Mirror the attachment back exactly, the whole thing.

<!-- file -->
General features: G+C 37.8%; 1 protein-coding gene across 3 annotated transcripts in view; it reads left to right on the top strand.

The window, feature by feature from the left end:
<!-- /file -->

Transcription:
General features: G+C 37.8%; 1 protein-coding gene across 3 annotated transcripts in view; it reads left to right on the top strand.

The window, feature by feature from the left end: